are some rough edges, this might be a place to tell the interviewer how you
    have successfully handled similar situations.

     Of course, everyone
    should know not to ask any questions about benefits, work style, company
    culture, career growth, etc, but also be sure not to ask any questions or bring
    up any issues that might indicate a negative reflection of the company or
    interviewer. You want to first make sure that they have “fallen in love” with
    you.

  • MsResumeHelp

    I'm reading the comments and I think everyone missed the point albeit the grammer errors are a bit distracting...lol...see what I mean?  Grammar aside, the article is saying you should ask questions that position you as the candidate of choice.  EVERYONE and their mother will ask the same questions about company, future growth, blah, blah, blah... this advice has been given out ad nauseam and trust me doesn't impress.    If you are interviewing properly, you have already interjected this knowledge (and the fact that you can do a Google search) into your responses prior to the end of the interview.  If you are asking question about YOUR fit, skill set, and future work projects, this creates a vision of you already in the position.  Asking general questions may create the vision of someone other than you in the position.  Today's job market is highly competitive   You must bring your A game. If you are not selling yourself as the candidate of choice then you've just give the job to the next one who will.  

    By they way, these questions actually work to lead you to the next interview or an offer.  However, just form them with the correct grammar :)   

  • MsResumeHelp

    This article is spot on and the SAME coaching advice I give to my clients.  These questions can absolutely lead you to the offer (if you are indeed qualified) and in some case  an offer right on the spot.  I've used them before and so have my clients.  Great post!

  • Kctechnopro

    Team is critical - ask about who you will be working along side, what are their strengths and weaknesses, how can you make the team stronger and more sucessful, what is their style do they work very closly, can you meet them?  etc.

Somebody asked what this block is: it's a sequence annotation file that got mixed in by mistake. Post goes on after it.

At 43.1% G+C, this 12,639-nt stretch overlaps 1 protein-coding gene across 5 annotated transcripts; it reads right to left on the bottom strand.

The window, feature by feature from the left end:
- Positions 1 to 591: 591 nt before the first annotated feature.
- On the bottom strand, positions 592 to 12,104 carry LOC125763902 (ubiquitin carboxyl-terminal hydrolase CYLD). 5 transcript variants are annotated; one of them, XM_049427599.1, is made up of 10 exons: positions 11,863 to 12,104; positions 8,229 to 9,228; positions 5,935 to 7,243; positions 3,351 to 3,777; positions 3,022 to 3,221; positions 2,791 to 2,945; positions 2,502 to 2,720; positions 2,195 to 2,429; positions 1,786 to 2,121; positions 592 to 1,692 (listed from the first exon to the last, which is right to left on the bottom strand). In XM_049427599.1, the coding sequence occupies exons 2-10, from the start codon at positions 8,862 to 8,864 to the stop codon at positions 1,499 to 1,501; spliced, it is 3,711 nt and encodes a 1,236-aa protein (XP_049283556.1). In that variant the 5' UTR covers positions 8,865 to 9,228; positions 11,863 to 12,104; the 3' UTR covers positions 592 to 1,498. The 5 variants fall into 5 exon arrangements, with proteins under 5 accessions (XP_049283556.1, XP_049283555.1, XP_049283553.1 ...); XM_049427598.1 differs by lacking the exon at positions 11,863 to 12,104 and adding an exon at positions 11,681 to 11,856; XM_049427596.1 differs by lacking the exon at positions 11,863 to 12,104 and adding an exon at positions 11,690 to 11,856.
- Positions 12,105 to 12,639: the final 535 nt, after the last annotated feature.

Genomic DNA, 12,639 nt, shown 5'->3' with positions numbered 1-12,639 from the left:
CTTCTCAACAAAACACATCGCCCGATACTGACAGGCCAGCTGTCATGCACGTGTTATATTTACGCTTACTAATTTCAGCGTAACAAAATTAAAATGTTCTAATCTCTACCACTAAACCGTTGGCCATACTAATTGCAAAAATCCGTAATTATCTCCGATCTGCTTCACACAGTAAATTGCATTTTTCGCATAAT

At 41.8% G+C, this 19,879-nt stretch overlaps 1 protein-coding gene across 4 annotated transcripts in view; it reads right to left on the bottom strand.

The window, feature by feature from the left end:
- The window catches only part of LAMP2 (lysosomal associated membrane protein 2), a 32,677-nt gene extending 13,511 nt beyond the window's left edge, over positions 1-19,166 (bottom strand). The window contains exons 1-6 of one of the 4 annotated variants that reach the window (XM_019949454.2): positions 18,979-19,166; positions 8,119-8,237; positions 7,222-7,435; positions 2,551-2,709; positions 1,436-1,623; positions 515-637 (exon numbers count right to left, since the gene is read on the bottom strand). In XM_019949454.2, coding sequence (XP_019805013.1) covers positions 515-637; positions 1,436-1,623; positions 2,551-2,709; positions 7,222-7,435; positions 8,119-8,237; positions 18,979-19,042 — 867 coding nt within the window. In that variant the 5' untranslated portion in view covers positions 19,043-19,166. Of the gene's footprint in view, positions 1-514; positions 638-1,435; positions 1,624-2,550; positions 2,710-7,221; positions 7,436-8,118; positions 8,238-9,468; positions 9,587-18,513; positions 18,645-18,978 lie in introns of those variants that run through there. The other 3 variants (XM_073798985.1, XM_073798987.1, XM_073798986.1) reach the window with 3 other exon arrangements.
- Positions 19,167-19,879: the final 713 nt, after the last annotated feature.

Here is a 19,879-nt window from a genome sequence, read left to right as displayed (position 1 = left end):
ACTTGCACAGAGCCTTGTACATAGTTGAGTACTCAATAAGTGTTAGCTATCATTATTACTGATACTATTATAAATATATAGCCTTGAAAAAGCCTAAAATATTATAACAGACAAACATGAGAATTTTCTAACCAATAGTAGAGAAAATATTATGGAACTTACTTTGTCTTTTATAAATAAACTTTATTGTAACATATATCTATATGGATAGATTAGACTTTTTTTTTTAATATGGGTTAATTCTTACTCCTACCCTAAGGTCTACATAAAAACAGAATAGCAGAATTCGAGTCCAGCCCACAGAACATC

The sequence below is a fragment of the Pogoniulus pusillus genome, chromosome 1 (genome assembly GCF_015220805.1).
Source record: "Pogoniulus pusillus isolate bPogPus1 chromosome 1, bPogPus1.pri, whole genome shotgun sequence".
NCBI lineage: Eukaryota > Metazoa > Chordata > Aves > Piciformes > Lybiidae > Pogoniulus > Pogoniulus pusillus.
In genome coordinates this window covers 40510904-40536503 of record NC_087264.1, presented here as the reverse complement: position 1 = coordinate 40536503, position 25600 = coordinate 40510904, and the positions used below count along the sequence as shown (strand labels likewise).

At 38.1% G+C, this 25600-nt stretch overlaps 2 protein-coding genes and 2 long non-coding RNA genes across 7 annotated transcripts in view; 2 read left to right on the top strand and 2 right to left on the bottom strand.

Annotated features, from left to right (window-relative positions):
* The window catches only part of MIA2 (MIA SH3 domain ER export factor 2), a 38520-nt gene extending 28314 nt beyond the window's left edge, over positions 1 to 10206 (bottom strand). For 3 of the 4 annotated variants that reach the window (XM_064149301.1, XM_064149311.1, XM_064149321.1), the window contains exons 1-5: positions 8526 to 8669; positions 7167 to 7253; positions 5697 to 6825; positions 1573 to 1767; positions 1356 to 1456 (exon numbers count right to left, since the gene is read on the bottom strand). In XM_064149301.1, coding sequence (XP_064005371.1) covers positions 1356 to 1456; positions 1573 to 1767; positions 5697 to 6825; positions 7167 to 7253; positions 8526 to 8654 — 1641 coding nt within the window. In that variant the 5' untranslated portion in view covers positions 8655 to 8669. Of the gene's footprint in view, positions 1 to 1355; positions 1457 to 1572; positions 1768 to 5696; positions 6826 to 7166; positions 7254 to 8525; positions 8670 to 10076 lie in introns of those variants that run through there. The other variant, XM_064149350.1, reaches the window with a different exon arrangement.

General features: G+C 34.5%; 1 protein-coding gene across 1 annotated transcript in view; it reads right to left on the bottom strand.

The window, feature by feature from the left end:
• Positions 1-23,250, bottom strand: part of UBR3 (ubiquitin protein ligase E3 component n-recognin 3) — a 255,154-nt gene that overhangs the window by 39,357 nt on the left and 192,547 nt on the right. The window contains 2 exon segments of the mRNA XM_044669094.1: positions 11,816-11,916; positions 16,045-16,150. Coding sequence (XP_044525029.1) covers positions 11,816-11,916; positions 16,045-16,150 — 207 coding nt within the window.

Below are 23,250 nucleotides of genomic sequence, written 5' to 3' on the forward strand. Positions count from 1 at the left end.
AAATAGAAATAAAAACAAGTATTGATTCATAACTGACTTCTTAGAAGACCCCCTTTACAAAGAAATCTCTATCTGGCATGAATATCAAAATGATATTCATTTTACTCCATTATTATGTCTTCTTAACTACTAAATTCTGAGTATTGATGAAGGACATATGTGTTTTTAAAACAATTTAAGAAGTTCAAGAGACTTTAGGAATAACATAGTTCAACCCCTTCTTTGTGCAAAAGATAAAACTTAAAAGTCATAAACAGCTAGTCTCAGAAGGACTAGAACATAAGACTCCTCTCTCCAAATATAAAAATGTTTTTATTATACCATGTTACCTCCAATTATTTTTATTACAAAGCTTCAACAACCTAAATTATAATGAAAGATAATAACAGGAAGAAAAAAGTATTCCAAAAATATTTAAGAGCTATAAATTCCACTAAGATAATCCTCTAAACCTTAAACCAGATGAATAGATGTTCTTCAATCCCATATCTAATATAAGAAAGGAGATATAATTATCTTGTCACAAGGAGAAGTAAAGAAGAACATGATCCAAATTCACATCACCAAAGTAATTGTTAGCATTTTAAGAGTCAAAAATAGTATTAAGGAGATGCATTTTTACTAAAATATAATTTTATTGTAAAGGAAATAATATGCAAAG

• Balaji2001us

    The advantage of asking one of these suggested questions is that in case the Interviewer opens out to you it is also an indication that you are already short listed for his future plans. No Interviewer is going to open out to you if he thinks that you do not fit his plans.
    I have successfully adopted these questions when I had my opportunities earlier in my career.

  • ari9999

    Agree with gcook, and I'd go further: self-referencing questions put you in a one-down position relative to the interviewer. 

    Given an opening, I'd prefer to discuss the company's challenges to show I have the ability to think and had enough initiative to spend a few minutes googling. 

    Even when going for a low-level customer-facing service job, there could be opportunities to talk a bit about something like, How does the company try to help the customer feel good about coming into the store (or phoning)? "Improving the customer experience" might seem a bit too high-toned if you're looking to serve coffee or bag groceries -- but obviously could be fine for an entry-level marketing gig. So: keep your language and level of thought appropriate for the position, while at the same time getting across the idea that you bring something special to the table -- something to slightly differentiate you from the  Also: use your questions to demonstrate implicitly you've done your homework and know a bit about the company ("Sales were up 8% last year; do you have any sense of what's gonna be happening from here on out? And how's that going to affect a job like mine?") Don't show off ("look how well I did my homework"), but do use questions to send a message between the lines.

  • Gcook

    These five questions are all about the interviewee:  Ask this question, "What is the most important challenge this organization faces, and do you see me helping meet it?"

  • cordialsavage

    What would you like to see more from in this position?

    --Poorly worded.  Do better.

  • Jacob Grahm

    Everyone tries to game the system with clever questions and tactics- both the interviewer and interviewee, but the reality is that plain old GPA is probably the best indicator of how good of an employee an applicant would make,

    http://www.nytimes.com/2006/12...

  • bpr2010

    To use sales jargon: think 'stretch goal'. The interview/job description should have provided an overview of the position and its roles/tasks. This question is about taking the position to the next level: what additional roles and tasks can the new hire accommodate to excel at the role, and really make a difference.